If adverse reactions like vomiting, repeated diarrhoea, faecal occult blood, sudden weight loss, anorexia, lethargy, degradation of renal or hepatic biochemistry parameters occur, use of the product should be stopped and the advice of a veterinarian should be sought. As with other NSAIDs, serious adverse effects can occur and, in very rare cases, may be fatal.
*The frequency of possible adverse effects is defined using the following convention:
Rare (affects 1 to 10 animals in 10,000)
Very rare (affects less than 1 animal in 10,000).
Use during pregnancy, lactation or lay
Do not use in pregnant or lactating bitches. Laboratory studies in rabbits have shown evidence of maternotoxic and foetotoxic effects at dose rates approximating the recommended treatment dose for the dog.
Interaction with other medicinal products and other forms of interaction
Pre-treatment with other anti-inflammatory substances may result in additional or increased adverse effects and accordingly a treatment-free period with such drugs should be observed for at least 24 hours before the commencement of treatment with Previcox. The treatment-free period, however, should take into account the pharmacokinetic properties of the products used previously.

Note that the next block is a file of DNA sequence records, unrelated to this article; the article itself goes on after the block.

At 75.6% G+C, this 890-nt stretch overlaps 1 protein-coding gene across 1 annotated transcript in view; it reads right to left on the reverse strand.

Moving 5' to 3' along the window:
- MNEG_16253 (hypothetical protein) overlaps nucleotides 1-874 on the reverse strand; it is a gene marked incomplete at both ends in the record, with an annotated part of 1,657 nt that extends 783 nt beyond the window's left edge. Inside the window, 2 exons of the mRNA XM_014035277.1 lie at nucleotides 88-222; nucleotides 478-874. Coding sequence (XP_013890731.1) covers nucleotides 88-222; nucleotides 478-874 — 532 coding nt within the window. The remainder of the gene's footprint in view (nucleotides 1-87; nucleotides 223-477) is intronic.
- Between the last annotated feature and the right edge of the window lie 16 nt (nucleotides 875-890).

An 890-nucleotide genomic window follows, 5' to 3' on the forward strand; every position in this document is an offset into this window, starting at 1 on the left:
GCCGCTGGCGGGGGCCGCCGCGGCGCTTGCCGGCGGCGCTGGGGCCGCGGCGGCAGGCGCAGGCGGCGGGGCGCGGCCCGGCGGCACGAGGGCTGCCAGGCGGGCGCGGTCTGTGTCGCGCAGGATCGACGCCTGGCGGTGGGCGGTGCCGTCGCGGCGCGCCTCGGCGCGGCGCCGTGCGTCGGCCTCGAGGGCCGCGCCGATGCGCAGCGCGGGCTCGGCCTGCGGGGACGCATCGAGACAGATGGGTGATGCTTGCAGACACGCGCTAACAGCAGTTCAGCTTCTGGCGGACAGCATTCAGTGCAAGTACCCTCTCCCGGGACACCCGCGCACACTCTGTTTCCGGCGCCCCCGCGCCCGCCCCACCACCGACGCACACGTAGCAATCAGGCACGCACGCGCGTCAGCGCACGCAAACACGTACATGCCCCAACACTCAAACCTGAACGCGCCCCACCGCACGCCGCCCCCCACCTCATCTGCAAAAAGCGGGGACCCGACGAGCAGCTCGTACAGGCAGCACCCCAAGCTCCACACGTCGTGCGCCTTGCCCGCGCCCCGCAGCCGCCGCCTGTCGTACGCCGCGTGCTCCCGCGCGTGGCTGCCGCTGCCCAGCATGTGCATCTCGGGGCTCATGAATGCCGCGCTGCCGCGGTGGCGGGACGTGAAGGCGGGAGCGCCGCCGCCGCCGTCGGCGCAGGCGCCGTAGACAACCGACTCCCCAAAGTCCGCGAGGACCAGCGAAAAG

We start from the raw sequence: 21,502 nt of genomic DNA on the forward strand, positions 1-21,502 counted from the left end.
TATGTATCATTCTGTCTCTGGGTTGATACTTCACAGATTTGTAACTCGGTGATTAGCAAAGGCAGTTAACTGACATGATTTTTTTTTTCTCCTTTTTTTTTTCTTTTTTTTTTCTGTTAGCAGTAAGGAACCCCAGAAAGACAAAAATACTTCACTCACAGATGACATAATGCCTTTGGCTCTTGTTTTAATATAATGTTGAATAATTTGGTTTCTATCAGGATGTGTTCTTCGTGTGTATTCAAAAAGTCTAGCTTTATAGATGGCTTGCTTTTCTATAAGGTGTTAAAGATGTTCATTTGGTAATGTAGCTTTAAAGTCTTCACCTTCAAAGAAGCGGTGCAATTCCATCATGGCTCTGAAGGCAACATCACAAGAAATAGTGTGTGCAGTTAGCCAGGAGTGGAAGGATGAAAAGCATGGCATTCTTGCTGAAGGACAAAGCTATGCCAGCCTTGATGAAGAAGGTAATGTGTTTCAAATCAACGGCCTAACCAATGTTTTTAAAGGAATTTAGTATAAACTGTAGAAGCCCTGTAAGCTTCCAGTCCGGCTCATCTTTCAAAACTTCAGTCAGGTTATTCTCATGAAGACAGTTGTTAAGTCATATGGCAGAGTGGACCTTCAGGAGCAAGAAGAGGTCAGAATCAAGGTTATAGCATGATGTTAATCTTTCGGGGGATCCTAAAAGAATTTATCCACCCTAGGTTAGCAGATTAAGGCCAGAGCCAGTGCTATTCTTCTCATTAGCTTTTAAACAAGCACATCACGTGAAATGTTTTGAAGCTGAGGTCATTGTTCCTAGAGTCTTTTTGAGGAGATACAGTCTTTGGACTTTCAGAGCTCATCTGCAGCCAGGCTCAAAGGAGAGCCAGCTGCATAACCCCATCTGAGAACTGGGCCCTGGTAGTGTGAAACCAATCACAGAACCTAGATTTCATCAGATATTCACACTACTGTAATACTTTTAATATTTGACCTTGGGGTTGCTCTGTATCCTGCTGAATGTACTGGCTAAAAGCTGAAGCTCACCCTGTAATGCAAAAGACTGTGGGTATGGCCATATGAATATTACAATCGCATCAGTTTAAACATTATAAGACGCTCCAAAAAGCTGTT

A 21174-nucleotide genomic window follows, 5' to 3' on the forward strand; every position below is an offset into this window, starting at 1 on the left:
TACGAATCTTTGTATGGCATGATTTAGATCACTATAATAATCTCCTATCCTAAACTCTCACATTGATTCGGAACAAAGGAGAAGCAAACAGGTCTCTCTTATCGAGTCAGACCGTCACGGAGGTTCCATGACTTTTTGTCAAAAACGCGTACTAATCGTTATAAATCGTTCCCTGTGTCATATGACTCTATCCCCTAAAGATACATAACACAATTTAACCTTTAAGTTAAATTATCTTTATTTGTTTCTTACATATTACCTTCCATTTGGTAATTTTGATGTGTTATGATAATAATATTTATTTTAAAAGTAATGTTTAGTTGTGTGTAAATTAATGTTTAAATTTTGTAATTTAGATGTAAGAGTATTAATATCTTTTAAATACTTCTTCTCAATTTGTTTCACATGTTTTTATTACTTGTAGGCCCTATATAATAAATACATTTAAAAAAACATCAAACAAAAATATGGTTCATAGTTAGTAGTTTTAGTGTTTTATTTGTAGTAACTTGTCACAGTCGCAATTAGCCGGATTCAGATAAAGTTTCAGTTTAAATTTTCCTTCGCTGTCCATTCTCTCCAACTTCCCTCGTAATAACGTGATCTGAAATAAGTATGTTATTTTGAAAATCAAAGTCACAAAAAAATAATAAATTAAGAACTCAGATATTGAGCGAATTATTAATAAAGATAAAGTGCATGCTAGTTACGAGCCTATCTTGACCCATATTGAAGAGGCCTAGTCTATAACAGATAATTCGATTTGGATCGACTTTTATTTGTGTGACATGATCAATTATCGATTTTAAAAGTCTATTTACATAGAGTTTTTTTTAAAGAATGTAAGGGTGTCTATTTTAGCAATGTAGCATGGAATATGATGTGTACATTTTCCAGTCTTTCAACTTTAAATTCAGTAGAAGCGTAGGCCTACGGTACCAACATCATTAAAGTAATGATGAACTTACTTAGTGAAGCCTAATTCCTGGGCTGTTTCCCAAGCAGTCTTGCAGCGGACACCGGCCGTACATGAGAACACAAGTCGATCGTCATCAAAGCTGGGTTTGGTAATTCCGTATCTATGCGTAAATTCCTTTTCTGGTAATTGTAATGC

Previcox must not be administered in conjunction with other NSAIDs or glucocorticosteroids. Gastrointestinal tract ulceration may be exacerbated by corticosteroids in animals given non-steroidal anti-inflammatory drugs.
Concomitant treatment with molecules displaying action on renal flow, e.g. diuretics or Angiotensin Converting Enzyme (ACE) inhibitors, should be subject to clinical monitoring. Concurrent administration of potentially nephrotoxic drugs should be avoided as there might be an increased risk of renal toxicity. As anaesthetic drugs may affect renal perfusion, the use of parenteral fluid therapy during surgery should be considered to decrease potential renal complications when using NSAIDs peri-operatively.
Concurrent use of other active substances that have a high degree of protein binding may compete with firocoxib for binding and thus lead to toxic effects.
Overdose (symptoms, emergency procedures, antidotes), if necessary.
In dogs ten weeks of age at the start of treatment at dose rates equal to or greater than 25 mg/kg/day (5 times the recommended dose) for three months, the following signs of toxicity were observed: bodyweight loss, poor appetite, changes in the liver (accumulation of lipid), brain (vacuolisation), duodenum (ulcers) and death. At dose rates equal to or greater than 15 mg/kg/day (3 times the recommended dose) for six months, similar clinical signs were observed, albeit that the severity and frequency were less and duodenal ulcers were absent. In those target animal safety studies, clinical signs of toxicity were reversible in some dogs following cessation of therapy.
In dogs seven months of age at the start of treatment at dose rates greater than or equal to 25 mg/kg/day (5 times the recommended dose) for six months, gastrointestinal adverse effects, i.e. vomiting were observed.
Overdose studies were not conducted in animals over 14 months of age. If clinical signs of overdosing are observed, discontinue treatment.